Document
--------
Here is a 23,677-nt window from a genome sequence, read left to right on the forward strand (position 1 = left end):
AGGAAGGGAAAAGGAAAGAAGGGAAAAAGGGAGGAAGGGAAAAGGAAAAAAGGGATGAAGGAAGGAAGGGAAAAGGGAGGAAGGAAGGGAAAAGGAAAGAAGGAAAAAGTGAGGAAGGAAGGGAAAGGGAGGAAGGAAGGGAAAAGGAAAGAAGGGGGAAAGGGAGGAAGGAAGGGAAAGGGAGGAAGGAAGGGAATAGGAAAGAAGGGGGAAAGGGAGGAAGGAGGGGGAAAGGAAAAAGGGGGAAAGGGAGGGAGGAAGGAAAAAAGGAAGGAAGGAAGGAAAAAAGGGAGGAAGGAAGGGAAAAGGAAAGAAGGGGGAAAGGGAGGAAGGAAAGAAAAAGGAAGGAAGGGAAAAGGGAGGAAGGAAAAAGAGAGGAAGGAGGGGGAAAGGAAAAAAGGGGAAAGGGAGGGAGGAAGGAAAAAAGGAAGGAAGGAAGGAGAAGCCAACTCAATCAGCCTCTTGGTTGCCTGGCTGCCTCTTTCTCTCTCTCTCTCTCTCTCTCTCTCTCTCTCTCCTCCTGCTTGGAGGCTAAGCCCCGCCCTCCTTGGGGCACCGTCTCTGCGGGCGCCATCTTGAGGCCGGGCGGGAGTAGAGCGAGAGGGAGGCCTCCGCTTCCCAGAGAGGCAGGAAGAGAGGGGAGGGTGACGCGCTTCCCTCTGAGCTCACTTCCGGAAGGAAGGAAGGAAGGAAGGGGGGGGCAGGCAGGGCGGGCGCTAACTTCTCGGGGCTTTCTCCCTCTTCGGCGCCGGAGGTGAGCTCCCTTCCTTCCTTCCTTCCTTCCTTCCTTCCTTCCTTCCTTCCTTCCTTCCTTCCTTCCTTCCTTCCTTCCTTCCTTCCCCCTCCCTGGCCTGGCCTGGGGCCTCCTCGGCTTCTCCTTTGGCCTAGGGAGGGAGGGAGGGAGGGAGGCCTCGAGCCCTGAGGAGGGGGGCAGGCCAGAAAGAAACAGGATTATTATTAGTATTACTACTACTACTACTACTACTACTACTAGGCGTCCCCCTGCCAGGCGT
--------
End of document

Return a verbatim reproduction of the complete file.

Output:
Here is a 23,677-nt window from a genome sequence, read left to right on the forward strand (position 1 = left end):
AGGAAGGGAAAAGGAAAGAAGGGAAAAAGGGAGGAAGGGAAAAGGAAAAAAGGGATGAAGGAAGGAAGGGAAAAGGGAGGAAGGAAGGGAAAAGGAAAGAAGGAAAAAGTGAGGAAGGAAGGGAAAGGGAGGAAGGAAGGGAAAAGGAAAGAAGGGGGAAAGGGAGGAAGGAAGGGAAAGGGAGGAAGGAAGGGAATAGGAAAGAAGGGGGAAAGGGAGGAAGGAGGGGGAAAGGAAAAAGGGGGAAAGGGAGGGAGGAAGGAAAAAAGGAAGGAAGGAAGGAAAAAAGGGAGGAAGGAAGGGAAAAGGAAAGAAGGGGGAAAGGGAGGAAGGAAAGAAAAAGGAAGGAAGGGAAAAGGGAGGAAGGAAAAAGAGAGGAAGGAGGGGGAAAGGAAAAAAGGGGAAAGGGAGGGAGGAAGGAAAAAAGGAAGGAAGGAAGGAGAAGCCAACTCAATCAGCCTCTTGGTTGCCTGGCTGCCTCTTTCTCTCTCTCTCTCTCTCTCTCTCTCTCTCTCTCCTCCTGCTTGGAGGCTAAGCCCCGCCCTCCTTGGGGCACCGTCTCTGCGGGCGCCATCTTGAGGCCGGGCGGGAGTAGAGCGAGAGGGAGGCCTCCGCTTCCCAGAGAGGCAGGAAGAGAGGGGAGGGTGACGCGCTTCCCTCTGAGCTCACTTCCGGAAGGAAGGAAGGAAGGAAGGGGGGGGCAGGCAGGGCGGGCGCTAACTTCTCGGGGCTTTCTCCCTCTTCGGCGCCGGAGGTGAGCTCCCTTCCTTCCTTCCTTCCTTCCTTCCTTCCTTCCTTCCTTCCTTCCTTCCTTCCTTCCTTCCTTCCTTCCTTCCTTCCCCCTCCCTGGCCTGGCCTGGGGCCTCCTCGGCTTCTCCTTTGGCCTAGGGAGGGAGGGAGGGAGGGAGGCCTCGAGCCCTGAGGAGGGGGGCAGGCCAGAAAGAAACAGGATTATTATTAGTATTACTACTACTACTACTACTACTACTACTAGGCGTCCCCCTGCCAGGCGT